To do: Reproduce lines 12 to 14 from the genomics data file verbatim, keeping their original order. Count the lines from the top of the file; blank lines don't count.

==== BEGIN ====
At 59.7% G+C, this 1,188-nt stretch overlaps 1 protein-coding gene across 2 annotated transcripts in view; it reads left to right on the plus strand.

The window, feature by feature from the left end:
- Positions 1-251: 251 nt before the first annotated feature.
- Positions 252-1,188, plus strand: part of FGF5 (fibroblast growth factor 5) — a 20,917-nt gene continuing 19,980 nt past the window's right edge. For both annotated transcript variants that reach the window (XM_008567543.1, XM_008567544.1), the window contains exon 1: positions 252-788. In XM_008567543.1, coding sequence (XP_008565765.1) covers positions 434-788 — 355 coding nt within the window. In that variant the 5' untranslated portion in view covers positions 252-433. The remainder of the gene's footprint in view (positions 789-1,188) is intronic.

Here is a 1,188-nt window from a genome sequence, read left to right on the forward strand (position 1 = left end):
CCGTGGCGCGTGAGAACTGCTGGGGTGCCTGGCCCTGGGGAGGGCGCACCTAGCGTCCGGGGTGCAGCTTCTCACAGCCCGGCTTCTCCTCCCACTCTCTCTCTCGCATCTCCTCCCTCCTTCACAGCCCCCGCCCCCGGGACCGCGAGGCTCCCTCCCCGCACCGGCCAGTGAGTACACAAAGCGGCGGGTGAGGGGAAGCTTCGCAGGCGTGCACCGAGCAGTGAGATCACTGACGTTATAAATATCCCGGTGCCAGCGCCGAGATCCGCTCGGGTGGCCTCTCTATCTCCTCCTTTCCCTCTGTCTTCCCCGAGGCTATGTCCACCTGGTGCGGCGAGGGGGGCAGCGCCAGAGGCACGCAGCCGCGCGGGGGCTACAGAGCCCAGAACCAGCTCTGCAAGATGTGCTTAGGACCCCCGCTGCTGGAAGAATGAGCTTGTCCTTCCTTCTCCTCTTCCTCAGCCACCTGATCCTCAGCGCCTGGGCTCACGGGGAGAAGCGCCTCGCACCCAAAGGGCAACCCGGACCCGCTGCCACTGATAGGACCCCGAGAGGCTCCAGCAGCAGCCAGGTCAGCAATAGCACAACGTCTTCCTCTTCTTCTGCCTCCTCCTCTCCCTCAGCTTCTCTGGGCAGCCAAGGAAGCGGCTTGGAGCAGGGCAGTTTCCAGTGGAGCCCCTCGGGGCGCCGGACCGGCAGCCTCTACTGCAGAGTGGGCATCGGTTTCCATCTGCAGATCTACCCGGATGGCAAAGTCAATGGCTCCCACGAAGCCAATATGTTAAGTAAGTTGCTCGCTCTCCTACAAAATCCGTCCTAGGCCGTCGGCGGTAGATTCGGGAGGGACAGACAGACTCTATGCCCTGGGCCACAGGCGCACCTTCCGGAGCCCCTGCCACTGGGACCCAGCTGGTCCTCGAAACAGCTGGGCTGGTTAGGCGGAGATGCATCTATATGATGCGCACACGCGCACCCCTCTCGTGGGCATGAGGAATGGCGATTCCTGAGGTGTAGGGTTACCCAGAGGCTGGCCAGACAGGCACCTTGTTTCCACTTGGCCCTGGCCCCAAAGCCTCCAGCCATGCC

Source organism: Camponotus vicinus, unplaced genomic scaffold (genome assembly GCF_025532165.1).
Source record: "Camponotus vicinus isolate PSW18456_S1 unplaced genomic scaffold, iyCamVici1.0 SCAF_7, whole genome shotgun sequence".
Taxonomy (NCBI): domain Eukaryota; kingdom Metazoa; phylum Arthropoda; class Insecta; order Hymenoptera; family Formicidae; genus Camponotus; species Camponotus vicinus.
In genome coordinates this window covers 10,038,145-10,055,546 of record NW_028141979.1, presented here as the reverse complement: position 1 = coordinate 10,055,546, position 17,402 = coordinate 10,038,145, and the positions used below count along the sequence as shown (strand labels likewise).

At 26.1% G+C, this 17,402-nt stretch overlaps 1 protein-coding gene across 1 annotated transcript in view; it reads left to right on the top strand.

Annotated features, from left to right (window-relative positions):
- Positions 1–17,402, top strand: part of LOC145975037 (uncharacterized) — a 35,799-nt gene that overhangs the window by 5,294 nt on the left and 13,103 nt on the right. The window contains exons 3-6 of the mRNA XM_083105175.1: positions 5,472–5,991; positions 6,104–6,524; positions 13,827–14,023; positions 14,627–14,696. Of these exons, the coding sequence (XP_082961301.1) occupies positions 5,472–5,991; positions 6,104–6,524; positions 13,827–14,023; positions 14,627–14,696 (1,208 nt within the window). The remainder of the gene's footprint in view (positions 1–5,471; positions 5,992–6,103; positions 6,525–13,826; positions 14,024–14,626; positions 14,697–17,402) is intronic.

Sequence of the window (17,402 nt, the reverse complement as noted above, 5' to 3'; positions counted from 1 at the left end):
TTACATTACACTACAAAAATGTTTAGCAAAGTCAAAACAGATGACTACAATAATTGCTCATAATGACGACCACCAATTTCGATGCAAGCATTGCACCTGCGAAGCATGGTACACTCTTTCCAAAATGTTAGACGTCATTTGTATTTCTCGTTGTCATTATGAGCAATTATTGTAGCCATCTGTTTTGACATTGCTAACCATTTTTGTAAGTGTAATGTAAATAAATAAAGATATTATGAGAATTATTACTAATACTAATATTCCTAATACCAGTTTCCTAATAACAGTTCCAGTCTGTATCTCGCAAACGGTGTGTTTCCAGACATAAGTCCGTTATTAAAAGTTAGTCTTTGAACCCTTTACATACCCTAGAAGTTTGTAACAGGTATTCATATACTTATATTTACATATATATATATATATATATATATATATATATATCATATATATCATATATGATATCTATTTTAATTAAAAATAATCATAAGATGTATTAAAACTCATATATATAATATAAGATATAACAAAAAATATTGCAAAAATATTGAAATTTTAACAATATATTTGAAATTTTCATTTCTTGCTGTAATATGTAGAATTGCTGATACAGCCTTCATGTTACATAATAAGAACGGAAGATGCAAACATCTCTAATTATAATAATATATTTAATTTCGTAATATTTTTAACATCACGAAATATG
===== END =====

Annotated features, from left to right (window-relative positions):
- Positions 1–17,402, top strand: part of LOC145975037 (uncharacterized) — a 35,799-nt gene that overhangs the window by 5,294 nt on the left and 13,103 nt on the right. The window contains exons 3-6 of the mRNA XM_083105175.1: positions 5,472–5,991; positions 6,104–6,524; positions 13,827–14,023; positions 14,627–14,696. Of these exons, the coding sequence (XP_082961301.1) occupies positions 5,472–5,991; positions 6,104–6,524; positions 13,827–14,023; positions 14,627–14,696 (1,208 nt within the window). The remainder of the gene's footprint in view (positions 1–5,471; positions 5,992–6,103; positions 6,525–13,826; positions 14,024–14,626; positions 14,697–17,402) is intronic.

Sequence of the window (17,402 nt, the reverse complement as noted above, 5' to 3'; positions counted from 1 at the left end):